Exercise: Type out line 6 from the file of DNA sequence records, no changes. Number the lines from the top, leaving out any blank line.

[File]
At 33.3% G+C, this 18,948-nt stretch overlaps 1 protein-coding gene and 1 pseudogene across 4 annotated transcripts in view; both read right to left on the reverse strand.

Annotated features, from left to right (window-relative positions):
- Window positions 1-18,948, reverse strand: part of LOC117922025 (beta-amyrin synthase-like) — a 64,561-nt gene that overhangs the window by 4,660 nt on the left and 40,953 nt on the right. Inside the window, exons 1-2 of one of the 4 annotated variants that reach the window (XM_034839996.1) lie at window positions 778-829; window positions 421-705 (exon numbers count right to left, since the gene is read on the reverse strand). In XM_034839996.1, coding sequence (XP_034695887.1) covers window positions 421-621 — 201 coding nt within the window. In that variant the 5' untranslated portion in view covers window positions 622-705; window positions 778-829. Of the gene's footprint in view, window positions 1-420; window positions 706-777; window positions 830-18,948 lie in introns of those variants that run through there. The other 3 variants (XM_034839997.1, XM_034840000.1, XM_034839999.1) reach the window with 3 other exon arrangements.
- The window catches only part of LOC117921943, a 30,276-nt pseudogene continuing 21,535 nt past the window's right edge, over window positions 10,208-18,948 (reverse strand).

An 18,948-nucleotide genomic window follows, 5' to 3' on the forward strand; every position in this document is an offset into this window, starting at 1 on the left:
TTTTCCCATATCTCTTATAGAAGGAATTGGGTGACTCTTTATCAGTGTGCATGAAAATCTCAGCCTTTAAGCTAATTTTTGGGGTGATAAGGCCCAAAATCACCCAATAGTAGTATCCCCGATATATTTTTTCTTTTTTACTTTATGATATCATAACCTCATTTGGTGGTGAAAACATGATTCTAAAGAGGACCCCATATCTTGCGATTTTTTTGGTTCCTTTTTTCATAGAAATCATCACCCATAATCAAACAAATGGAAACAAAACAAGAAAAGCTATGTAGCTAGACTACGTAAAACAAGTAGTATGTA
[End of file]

TTTTCCCATATCTCTTATAGAAGGAATTGGGTGACTCTTTATCAGTGTGCATGAAAATCTCAGCCTTTAAGCTAATTTTTGGGGTGATAAGGCCCAAAATCACCCAATAGTAGTATCCCCGATATATTTTTTCTTTTTTACTTTATGATATCATAACCTCATTTGGTGGTGAAAACATGATTCTAAAGAGGACCCCATATCTTGCGATTTTTTTGGTTCCTTTTTTCATAGAAATCATCACCCATAATCAAACAAATGGAAACAAAACAAGAAAAGCTATGTAGCTAGACTACGTAAAACAAGTAGTATGTA